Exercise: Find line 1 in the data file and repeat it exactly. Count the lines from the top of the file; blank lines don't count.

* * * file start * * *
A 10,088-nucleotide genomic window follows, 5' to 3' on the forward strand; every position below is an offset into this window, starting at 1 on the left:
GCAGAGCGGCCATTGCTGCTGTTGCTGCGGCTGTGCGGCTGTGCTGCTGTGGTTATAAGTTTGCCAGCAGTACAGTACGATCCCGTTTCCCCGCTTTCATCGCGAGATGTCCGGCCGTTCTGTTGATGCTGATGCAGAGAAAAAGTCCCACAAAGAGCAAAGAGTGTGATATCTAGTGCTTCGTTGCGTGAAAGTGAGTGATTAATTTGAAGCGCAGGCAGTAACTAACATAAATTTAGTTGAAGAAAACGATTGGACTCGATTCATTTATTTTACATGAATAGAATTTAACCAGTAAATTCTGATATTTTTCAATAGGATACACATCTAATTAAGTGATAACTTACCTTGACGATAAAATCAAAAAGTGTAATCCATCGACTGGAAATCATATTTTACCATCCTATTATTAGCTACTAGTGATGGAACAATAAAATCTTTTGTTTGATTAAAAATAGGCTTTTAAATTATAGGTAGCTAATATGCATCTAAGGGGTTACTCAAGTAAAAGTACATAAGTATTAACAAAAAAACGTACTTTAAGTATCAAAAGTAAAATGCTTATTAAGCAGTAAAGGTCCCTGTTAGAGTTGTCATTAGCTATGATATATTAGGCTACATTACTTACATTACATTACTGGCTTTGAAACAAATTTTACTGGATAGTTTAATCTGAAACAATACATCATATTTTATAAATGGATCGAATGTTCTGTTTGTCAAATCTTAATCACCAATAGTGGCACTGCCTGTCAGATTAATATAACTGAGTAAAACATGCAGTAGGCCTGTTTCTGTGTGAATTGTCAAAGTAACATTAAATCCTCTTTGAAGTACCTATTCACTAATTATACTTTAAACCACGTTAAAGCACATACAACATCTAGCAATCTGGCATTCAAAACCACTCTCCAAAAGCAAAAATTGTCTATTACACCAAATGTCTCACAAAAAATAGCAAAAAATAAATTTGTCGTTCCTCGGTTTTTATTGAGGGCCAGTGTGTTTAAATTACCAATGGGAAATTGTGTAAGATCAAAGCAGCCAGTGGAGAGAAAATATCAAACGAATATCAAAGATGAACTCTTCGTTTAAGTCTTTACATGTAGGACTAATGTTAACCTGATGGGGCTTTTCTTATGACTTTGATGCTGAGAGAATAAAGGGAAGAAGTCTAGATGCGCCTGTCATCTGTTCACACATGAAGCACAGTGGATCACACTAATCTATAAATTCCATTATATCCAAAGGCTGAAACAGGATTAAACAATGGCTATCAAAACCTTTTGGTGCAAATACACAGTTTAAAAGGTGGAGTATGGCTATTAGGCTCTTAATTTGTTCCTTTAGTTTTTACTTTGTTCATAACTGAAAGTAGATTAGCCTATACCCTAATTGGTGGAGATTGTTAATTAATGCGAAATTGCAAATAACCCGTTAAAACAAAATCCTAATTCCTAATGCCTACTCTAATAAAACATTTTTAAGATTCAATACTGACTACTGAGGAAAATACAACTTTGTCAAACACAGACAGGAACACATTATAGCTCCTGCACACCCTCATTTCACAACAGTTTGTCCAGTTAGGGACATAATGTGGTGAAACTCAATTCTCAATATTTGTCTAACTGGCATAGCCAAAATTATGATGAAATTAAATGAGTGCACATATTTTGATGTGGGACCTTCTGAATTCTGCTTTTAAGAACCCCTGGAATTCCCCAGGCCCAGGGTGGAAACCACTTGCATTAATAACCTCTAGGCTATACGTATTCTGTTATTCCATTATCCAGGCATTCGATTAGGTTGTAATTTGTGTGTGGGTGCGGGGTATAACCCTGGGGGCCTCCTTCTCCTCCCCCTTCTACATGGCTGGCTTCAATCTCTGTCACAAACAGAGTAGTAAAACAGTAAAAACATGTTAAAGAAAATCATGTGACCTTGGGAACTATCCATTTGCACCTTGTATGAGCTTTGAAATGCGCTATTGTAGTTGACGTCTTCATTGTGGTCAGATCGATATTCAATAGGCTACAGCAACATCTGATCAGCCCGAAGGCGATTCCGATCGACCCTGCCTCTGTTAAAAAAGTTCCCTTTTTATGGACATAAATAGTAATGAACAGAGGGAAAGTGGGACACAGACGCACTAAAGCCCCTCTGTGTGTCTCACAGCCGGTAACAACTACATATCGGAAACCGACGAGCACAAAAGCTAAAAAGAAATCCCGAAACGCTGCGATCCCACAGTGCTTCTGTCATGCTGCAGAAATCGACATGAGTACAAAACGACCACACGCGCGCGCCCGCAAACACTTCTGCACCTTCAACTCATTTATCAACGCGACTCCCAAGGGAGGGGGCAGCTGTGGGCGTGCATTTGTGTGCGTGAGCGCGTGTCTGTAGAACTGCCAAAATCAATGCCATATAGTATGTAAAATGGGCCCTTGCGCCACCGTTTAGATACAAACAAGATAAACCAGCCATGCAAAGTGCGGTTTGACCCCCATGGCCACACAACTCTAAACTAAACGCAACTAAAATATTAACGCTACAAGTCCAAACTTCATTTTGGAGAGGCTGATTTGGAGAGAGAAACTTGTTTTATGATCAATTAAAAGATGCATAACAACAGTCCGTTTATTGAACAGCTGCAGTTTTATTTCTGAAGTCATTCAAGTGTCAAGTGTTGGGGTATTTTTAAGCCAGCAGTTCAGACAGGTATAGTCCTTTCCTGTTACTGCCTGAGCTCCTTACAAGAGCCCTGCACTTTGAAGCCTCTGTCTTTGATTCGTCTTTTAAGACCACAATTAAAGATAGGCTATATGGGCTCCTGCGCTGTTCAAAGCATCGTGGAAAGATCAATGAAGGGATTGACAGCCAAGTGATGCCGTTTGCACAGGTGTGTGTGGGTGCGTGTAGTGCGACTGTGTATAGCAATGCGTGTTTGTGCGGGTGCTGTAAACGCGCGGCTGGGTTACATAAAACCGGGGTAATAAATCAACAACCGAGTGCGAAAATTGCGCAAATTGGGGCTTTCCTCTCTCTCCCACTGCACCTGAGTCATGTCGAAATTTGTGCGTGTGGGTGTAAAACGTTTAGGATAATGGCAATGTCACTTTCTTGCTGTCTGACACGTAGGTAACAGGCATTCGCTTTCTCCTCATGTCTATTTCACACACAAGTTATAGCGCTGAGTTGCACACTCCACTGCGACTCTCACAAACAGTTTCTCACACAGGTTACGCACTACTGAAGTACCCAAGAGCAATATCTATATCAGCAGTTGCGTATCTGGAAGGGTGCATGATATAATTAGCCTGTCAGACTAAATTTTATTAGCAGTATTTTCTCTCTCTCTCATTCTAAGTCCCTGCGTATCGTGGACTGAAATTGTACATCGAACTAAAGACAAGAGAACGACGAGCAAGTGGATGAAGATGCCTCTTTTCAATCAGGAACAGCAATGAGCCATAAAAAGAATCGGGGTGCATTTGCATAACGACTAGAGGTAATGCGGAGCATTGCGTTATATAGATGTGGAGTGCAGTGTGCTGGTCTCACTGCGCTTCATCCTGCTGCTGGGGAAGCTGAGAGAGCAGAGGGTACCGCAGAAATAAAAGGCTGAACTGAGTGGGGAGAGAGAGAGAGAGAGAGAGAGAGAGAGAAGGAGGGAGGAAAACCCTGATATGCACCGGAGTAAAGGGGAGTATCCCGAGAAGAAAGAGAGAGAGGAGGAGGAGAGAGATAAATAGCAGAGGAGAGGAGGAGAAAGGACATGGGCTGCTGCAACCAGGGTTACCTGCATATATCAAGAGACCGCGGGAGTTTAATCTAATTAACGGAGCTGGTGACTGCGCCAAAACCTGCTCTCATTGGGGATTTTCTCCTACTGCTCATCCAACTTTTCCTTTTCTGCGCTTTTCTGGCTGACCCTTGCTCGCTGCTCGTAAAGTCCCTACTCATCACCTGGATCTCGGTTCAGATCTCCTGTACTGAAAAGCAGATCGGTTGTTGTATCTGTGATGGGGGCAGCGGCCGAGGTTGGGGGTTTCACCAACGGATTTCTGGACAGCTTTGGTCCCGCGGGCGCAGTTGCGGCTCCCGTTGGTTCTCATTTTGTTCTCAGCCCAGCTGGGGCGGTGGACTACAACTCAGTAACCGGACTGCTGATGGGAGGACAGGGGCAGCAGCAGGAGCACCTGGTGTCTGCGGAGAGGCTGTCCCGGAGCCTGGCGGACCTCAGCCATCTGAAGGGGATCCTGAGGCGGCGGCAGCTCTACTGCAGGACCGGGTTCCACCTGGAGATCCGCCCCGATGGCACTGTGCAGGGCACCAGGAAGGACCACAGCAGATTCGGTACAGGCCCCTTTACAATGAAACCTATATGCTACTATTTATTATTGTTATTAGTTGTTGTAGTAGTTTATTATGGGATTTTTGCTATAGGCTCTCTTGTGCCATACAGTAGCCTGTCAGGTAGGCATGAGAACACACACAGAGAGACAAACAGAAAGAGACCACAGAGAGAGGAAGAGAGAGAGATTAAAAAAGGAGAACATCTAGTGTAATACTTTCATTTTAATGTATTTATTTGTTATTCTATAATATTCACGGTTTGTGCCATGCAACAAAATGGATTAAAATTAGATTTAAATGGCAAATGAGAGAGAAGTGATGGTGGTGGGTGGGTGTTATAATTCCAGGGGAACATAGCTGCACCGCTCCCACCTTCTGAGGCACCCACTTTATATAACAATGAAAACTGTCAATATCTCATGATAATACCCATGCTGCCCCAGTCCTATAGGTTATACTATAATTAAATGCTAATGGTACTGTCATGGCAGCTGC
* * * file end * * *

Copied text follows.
A 10,088-nucleotide genomic window follows, 5' to 3' on the forward strand; every position below is an offset into this window, starting at 1 on the left: